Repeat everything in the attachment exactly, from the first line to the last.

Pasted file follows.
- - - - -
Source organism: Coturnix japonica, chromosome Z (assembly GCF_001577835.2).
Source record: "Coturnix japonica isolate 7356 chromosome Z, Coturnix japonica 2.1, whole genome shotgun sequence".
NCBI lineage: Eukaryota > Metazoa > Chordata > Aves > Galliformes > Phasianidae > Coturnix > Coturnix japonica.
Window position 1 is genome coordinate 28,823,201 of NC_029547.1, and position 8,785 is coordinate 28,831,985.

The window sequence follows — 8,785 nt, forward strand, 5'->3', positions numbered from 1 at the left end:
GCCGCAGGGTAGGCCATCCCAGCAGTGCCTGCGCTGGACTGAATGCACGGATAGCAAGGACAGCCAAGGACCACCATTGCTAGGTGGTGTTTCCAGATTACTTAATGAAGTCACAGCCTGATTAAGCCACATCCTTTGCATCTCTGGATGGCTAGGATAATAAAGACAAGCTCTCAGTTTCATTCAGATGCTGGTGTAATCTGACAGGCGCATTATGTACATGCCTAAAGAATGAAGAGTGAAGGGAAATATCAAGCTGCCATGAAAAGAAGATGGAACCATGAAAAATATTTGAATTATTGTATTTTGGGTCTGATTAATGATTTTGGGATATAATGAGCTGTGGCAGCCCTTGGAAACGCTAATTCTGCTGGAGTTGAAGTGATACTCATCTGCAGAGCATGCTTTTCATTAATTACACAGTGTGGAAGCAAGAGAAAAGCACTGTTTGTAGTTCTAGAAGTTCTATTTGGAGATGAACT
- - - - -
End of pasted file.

Source organism: Coturnix japonica, chromosome Z (assembly GCF_001577835.2).
Source record: "Coturnix japonica isolate 7356 chromosome Z, Coturnix japonica 2.1, whole genome shotgun sequence".
NCBI lineage: Eukaryota > Metazoa > Chordata > Aves > Galliformes > Phasianidae > Coturnix > Coturnix japonica.
Window position 1 is genome coordinate 28,823,201 of NC_029547.1, and position 8,785 is coordinate 28,831,985.

The window sequence follows — 8,785 nt, forward strand, 5'->3', positions numbered from 1 at the left end:
GCCGCAGGGTAGGCCATCCCAGCAGTGCCTGCGCTGGACTGAATGCACGGATAGCAAGGACAGCCAAGGACCACCATTGCTAGGTGGTGTTTCCAGATTACTTAATGAAGTCACAGCCTGATTAAGCCACATCCTTTGCATCTCTGGATGGCTAGGATAATAAAGACAAGCTCTCAGTTTCATTCAGATGCTGGTGTAATCTGACAGGCGCATTATGTACATGCCTAAAGAATGAAGAGTGAAGGGAAATATCAAGCTGCCATGAAAAGAAGATGGAACCATGAAAAATATTTGAATTATTGTATTTTGGGTCTGATTAATGATTTTGGGATATAATGAGCTGTGGCAGCCCTTGGAAACGCTAATTCTGCTGGAGTTGAAGTGATACTCATCTGCAGAGCATGCTTTTCATTAATTACACAGTGTGGAAGCAAGAGAAAAGCACTGTTTGTAGTTCTAGAAGTTCTATTTGGAGATGAACT